What perturbed us the most when we had our Kettle Chips crisis at the weekend was the outrageous specificty of the flavour claims. Not a huge problem when they claim the slight tang is say Salsa with Mesquite, but a who different kettle of (ahem) chips when the come into our manor. The manor of cheese.

The history of cheese and crisps was until recently a relatively simple one. There was cheese and onion, with a vaguely pongy strong flavour as befitted chemicals which had never seen either curds of mud. The idea in the early days of flavourings was simple, you mixed your chemicals and then guessed what they tasted like. Hence the development of the famed orange powder which coat any form of cheesy puff, most notably the Wotsit. This stuff is one part artificial cheese scrapings, ten parts industrial orange dye. Kids love it of course. The final sane development was the Quaver, not as strong as either of the above, but the choice of a more sophisticated generation.

Until the Kettle Chip came along anyway. Suddenly the generic cheese flavours we were used to were not good enough for them. Never mind the fact that all flavours of Kettle Chips TASTE THE SAME, they tried to fool us with their Cream Cheese and Chive. We fell for that. But then all of a sudden they gave us special editions of Stilton and Port for Christmas. (still no hint of Stilton). Why look, Brie and Mango Chutney, doesn’t taste of Brie at all. In my shop at the moment we have Gorgonzola with Leak and Rosemary Flavour, Monterry Jack, Mature Cheddar and – save my sides, Roquefort with French Onion. That is Cheese and Onion you bastards.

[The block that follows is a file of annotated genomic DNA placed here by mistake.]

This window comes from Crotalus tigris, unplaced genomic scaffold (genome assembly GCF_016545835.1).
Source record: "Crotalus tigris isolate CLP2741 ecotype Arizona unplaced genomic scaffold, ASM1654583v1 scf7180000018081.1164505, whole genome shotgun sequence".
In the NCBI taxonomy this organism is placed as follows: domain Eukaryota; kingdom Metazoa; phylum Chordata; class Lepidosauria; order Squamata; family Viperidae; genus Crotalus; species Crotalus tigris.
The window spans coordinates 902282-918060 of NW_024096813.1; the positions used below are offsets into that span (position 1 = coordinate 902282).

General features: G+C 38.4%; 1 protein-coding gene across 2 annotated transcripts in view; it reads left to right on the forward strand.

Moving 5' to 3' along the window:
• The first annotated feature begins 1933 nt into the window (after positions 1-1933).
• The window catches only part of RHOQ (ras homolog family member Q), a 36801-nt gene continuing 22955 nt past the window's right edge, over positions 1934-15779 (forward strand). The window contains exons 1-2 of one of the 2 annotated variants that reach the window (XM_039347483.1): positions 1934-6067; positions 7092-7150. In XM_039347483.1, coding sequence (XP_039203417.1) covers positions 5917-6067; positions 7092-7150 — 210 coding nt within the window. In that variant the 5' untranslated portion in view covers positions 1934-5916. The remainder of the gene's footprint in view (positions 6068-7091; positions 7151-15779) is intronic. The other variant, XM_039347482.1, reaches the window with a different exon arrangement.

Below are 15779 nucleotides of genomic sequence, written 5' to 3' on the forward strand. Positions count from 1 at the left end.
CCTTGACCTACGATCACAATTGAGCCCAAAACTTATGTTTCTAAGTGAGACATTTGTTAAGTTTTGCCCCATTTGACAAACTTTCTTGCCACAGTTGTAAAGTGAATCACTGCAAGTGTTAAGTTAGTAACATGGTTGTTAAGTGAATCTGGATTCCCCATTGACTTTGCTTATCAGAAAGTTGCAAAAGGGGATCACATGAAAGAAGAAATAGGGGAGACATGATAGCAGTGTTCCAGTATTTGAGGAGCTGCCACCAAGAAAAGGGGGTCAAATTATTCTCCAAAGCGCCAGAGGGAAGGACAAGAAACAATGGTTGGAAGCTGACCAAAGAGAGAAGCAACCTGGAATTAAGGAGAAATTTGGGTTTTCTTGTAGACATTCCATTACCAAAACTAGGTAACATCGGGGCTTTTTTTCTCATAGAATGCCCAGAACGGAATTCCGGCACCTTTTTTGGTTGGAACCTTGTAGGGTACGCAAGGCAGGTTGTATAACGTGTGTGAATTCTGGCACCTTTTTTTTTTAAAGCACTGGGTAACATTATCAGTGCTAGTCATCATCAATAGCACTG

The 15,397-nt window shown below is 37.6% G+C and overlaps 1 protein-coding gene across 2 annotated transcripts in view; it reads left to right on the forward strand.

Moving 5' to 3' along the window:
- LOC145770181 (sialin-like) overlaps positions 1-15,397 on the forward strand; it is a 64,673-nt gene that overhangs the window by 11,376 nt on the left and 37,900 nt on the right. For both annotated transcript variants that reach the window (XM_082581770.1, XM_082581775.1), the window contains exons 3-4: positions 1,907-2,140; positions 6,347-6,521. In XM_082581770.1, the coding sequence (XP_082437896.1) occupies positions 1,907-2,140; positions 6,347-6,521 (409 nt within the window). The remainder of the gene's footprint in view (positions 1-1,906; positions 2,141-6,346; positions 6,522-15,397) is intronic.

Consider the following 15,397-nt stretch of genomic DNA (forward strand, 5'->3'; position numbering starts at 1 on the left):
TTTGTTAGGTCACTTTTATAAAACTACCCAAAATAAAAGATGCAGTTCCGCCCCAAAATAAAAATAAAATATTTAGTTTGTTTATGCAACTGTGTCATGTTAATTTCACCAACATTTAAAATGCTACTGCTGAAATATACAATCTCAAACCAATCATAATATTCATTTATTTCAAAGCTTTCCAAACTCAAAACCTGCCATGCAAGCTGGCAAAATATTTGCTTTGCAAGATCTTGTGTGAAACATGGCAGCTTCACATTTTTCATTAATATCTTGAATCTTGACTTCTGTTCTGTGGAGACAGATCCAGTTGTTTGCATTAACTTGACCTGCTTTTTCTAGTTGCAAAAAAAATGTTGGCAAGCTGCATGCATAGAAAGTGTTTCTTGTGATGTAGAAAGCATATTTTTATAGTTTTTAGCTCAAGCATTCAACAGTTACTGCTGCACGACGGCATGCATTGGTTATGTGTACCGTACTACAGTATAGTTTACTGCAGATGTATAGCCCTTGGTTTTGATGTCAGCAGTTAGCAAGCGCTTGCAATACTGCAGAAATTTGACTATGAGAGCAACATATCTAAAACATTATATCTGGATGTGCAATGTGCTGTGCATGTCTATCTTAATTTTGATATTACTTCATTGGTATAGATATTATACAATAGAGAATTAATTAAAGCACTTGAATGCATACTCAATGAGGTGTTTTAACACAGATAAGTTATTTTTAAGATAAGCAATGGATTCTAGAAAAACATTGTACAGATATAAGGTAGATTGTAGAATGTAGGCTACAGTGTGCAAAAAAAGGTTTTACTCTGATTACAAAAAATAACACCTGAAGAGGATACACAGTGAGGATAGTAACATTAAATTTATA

The campaign against Kettle Chips stupid flavours starts here.